When choreographers come in from outside the company, they will often watch class or performances to help them get to know the dancers and determine who they want to use. Sometimes, they come in with specific dancers in mind; on other occasions, they are inspired by what they see in the studio or on stage.
Because your legs and feet are so vital to your career, do you have to avoid certain “normal” activity to keep yourself safe — e.g., avoiding snowy sidewalks for fear of falling; avoiding crowds where your foot might get stepped on?
Our legs and feet are quite valuable, and because of that, certain dancers choose not to play sports or engage in certain activities that might cause injury. Many others in the company, however, enjoy tennis, swimming, waterskiing, golfing, and running. It often depends on the individual. As far as snowy sidewalks and crowds, ballet dancers are much tougher than we appear! I fall a lot (both inside and outside of the studio) and my toes get stepped on all the time. Usually, the falls are more funny than painful, and my toes are so tough from my pointe shoes that I can barely feel when someone else is crushing them!
Is ballet the foundation of all other dance?
Many contemporary and modern techniques are derived from basic ballet positions and movements. I don’t think it necessarily makes ballet the foundation of all other dance, but it has certainly provided inspiration for many other forms. Because ballet is arguably the most precise and exacting form of dance, many dancers choose to train in ballet to improve other aspects of their dancing. Ballet is especially good for posture, placement, strength, and flexibility.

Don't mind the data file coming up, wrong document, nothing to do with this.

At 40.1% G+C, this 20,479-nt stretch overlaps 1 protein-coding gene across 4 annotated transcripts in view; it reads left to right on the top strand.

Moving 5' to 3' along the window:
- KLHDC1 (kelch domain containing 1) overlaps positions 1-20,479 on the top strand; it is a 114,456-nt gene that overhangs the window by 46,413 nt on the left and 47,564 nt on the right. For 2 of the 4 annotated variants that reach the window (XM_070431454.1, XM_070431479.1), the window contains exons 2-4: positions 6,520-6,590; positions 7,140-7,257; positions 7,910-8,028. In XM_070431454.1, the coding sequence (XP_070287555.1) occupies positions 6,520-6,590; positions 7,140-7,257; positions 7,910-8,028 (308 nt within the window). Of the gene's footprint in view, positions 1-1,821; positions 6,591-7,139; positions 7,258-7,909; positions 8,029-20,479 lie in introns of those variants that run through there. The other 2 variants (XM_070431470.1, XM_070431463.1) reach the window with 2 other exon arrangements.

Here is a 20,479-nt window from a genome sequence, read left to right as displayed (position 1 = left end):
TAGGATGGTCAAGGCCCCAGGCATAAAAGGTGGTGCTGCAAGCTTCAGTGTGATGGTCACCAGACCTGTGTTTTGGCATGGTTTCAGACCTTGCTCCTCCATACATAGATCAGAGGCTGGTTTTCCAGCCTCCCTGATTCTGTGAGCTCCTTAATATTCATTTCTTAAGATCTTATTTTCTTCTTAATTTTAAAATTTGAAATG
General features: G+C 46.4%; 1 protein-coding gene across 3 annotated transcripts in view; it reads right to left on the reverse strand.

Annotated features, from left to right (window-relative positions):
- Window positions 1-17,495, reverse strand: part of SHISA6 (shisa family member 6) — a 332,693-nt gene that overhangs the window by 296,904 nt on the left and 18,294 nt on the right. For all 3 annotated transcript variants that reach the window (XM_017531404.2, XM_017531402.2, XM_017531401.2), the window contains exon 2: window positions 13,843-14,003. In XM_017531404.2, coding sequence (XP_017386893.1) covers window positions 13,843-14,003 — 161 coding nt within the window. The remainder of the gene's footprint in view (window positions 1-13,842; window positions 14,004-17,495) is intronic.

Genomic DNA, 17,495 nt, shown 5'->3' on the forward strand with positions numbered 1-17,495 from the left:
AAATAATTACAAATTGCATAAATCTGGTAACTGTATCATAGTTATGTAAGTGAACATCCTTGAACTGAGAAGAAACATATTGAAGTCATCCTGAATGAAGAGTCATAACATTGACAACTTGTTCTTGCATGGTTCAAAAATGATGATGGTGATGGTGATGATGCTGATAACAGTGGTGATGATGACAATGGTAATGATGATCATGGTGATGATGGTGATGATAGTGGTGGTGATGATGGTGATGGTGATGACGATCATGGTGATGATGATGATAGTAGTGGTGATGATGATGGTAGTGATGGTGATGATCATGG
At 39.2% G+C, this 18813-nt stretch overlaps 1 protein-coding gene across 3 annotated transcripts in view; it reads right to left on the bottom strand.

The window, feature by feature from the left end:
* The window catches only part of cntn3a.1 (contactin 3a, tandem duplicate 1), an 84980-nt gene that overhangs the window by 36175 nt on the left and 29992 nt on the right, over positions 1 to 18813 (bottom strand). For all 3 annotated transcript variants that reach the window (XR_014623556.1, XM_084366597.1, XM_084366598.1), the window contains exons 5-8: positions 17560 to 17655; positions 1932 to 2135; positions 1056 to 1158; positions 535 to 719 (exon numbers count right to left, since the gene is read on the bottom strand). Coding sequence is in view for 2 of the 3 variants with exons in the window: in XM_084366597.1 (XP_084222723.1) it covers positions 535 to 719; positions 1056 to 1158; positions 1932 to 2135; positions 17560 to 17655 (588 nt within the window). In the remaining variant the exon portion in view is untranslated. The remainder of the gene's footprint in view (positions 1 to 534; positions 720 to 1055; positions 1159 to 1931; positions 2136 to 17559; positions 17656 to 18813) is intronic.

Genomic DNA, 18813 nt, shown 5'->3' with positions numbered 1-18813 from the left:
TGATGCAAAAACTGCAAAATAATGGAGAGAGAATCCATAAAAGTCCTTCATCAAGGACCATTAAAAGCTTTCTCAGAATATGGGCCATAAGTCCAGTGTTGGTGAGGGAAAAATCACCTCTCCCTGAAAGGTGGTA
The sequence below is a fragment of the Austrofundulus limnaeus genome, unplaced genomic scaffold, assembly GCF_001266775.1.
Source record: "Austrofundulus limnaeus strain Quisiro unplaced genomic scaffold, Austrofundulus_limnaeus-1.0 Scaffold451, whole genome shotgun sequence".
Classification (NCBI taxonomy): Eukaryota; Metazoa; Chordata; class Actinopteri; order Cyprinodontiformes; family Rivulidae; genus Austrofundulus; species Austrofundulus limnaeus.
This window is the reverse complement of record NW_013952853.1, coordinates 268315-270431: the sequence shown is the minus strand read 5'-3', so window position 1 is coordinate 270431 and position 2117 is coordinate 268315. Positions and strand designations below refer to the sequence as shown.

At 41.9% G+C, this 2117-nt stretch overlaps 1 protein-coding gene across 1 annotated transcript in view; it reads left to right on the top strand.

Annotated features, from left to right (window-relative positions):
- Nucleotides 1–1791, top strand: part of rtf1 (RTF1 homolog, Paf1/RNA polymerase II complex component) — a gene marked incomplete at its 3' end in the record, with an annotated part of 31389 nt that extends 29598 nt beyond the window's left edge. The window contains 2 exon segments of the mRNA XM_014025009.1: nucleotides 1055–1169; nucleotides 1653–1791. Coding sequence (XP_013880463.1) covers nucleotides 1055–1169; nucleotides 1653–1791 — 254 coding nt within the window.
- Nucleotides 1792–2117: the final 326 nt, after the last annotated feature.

What’s your most memorable performing moment?
Any time I get to come home and dance with Minnesota Dance Theatre it is always memorable because I love the company and the people. I recently danced next to my younger sister (who also dances) at an MDT performance and that was a particularly special experience.
I have also had many opportunities to do solo roles at New York City Ballet, and those are all memorable for (mostly) good and (a few) not-so-good reasons! My favorite ballet that I have danced to this day is “Piano Pieces,” by Jerome Robbins, which includes a beautiful solo for a girl. Last year, I performed the “Sugarplum Fairy” in New York City Ballet’s Nutcracker for the first time, and that was a terrifying, but glorious experience. If there’s one role every young ballerina wishes to dance, it’s that one!
Do you think anyone can learn dance or are dancers born (e.g., do you have to have a certain body type, etc.)